Okay, some people might design a bolt hole/cellar they can retreat to, and others might have a secret tunnel/exit from their retreat. But that’s not really the point, is it. Maybe you escape, but you’ve left behind everything you owned and possessed – you’re no longer one of the well prepared survivors, you’re now one of the homeless horde of desperate predators.
You need to ensure the exterior of your dwelling is impervious to fire. An accidental fire can be started from any one of way too many causes – even natural ‘Acts of God’ like lightning strikes.
A deliberate fire might be started from one of two main sources – either as a result of someone shooting incendiary or tracer type rounds into your structure, or as a result of someone using Molotov cocktail type weapons to initiate the fire. Both your roof and your exterior walls are vulnerable, and if your windows can’t be kept securely shut, the rooms they open into are also vulnerable.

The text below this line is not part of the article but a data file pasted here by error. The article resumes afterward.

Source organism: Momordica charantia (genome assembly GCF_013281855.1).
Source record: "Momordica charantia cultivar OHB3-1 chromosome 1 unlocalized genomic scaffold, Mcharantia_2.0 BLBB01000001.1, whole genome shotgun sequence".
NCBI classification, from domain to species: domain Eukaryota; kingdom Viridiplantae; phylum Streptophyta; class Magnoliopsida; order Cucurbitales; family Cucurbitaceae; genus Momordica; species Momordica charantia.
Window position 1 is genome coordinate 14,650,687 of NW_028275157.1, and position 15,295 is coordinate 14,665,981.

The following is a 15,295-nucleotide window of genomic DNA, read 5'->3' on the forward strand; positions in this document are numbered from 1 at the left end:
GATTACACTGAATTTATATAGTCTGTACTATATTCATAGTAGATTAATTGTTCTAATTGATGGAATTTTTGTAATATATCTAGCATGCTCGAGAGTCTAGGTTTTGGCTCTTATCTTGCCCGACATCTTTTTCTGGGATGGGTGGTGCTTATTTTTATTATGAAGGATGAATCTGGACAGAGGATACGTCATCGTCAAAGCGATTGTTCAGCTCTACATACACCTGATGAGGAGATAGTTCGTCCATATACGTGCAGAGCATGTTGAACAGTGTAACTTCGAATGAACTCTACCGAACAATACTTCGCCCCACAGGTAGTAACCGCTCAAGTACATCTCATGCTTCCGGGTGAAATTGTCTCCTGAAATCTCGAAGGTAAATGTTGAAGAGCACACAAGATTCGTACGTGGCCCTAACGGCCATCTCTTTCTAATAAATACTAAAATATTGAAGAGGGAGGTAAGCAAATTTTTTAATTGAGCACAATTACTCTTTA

So – no wood on the exterior of your building, right? Brick, metal, stone – all these are good. Concrete is moderate.
If using metal (and you probably won’t be) note that it would conduct any intense heat on the outside to the inside, so if you had wooden framing up against a steel exterior wall, the wood framing would be at risk.
Generally however, the type of Molotov cocktail type fire starting device that would likely be used won’t burn for an extended time or intensely. If it can get something else started burning, it has done its job; if it can’t, then the pint or quart of fire starter contained within it will burn quickly and then burn out.
To protect against this type of attack, you also must make sure there is nothing that could burn close to the exterior walls on the outside, either.
The chances are that at some point, you will have burglars try to break into your retreat, and at some point, you will have people shooting at you while you are in your retreat.
The design considerations to protect you against burglary also get you half-way towards protection against violent assault.
You need a structure that is burglar proof, bullet-proof (or, at the very least, repairably bullet resistant) and also fireproof.
This is more difficult than you might think. Normal rifle bullets will penetrate more than 12″ of wood and still be lethal the other side, and three or four rounds landing on a typical 8″ x 8″ x 16″ concrete block (even if the hollow spaces have been filled with concrete) will demolish the block completely.
Difficult – yes. Impossible – no. And, also, essential for the security of your retreat.